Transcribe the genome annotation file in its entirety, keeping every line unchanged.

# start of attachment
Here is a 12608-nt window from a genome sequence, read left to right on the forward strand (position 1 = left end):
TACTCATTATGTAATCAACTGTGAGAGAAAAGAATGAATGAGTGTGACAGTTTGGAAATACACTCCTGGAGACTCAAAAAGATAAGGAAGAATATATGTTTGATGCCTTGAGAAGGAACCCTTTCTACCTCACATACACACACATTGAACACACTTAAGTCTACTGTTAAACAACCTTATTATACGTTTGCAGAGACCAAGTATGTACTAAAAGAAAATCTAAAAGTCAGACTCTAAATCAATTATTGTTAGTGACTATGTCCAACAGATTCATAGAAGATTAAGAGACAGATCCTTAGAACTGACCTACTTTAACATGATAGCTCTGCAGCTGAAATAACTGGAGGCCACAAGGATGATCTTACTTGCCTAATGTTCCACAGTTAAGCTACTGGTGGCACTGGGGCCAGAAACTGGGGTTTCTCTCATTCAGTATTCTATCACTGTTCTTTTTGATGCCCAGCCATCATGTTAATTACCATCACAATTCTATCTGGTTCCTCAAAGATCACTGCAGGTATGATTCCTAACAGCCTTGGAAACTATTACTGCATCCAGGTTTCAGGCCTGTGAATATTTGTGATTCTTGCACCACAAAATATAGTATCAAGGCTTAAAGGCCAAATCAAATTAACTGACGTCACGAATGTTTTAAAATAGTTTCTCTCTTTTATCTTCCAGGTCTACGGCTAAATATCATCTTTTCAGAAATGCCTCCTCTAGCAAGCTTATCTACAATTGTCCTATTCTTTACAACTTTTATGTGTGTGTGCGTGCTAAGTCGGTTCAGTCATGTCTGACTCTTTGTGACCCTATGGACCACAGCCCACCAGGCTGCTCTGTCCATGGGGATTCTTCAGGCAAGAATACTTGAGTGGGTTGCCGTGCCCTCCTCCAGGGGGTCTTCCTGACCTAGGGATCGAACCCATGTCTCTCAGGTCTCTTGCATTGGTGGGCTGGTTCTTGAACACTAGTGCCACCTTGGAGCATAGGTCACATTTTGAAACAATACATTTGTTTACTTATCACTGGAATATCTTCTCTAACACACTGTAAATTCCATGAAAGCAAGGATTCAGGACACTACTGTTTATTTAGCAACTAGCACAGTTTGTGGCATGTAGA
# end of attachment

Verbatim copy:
Here is a 12608-nt window from a genome sequence, read left to right on the forward strand (position 1 = left end):
TACTCATTATGTAATCAACTGTGAGAGAAAAGAATGAATGAGTGTGACAGTTTGGAAATACACTCCTGGAGACTCAAAAAGATAAGGAAGAATATATGTTTGATGCCTTGAGAAGGAACCCTTTCTACCTCACATACACACACATTGAACACACTTAAGTCTACTGTTAAACAACCTTATTATACGTTTGCAGAGACCAAGTATGTACTAAAAGAAAATCTAAAAGTCAGACTCTAAATCAATTATTGTTAGTGACTATGTCCAACAGATTCATAGAAGATTAAGAGACAGATCCTTAGAACTGACCTACTTTAACATGATAGCTCTGCAGCTGAAATAACTGGAGGCCACAAGGATGATCTTACTTGCCTAATGTTCCACAGTTAAGCTACTGGTGGCACTGGGGCCAGAAACTGGGGTTTCTCTCATTCAGTATTCTATCACTGTTCTTTTTGATGCCCAGCCATCATGTTAATTACCATCACAATTCTATCTGGTTCCTCAAAGATCACTGCAGGTATGATTCCTAACAGCCTTGGAAACTATTACTGCATCCAGGTTTCAGGCCTGTGAATATTTGTGATTCTTGCACCACAAAATATAGTATCAAGGCTTAAAGGCCAAATCAAATTAACTGACGTCACGAATGTTTTAAAATAGTTTCTCTCTTTTATCTTCCAGGTCTACGGCTAAATATCATCTTTTCAGAAATGCCTCCTCTAGCAAGCTTATCTACAATTGTCCTATTCTTTACAACTTTTATGTGTGTGTGCGTGCTAAGTCGGTTCAGTCATGTCTGACTCTTTGTGACCCTATGGACCACAGCCCACCAGGCTGCTCTGTCCATGGGGATTCTTCAGGCAAGAATACTTGAGTGGGTTGCCGTGCCCTCCTCCAGGGGGTCTTCCTGACCTAGGGATCGAACCCATGTCTCTCAGGTCTCTTGCATTGGTGGGCTGGTTCTTGAACACTAGTGCCACCTTGGAGCATAGGTCACATTTTGAAACAATACATTTGTTTACTTATCACTGGAATATCTTCTCTAACACACTGTAAATTCCATGAAAGCAAGGATTCAGGACACTACTGTTTATTTAGCAACTAGCACAGTTTGTGGCATGTAGA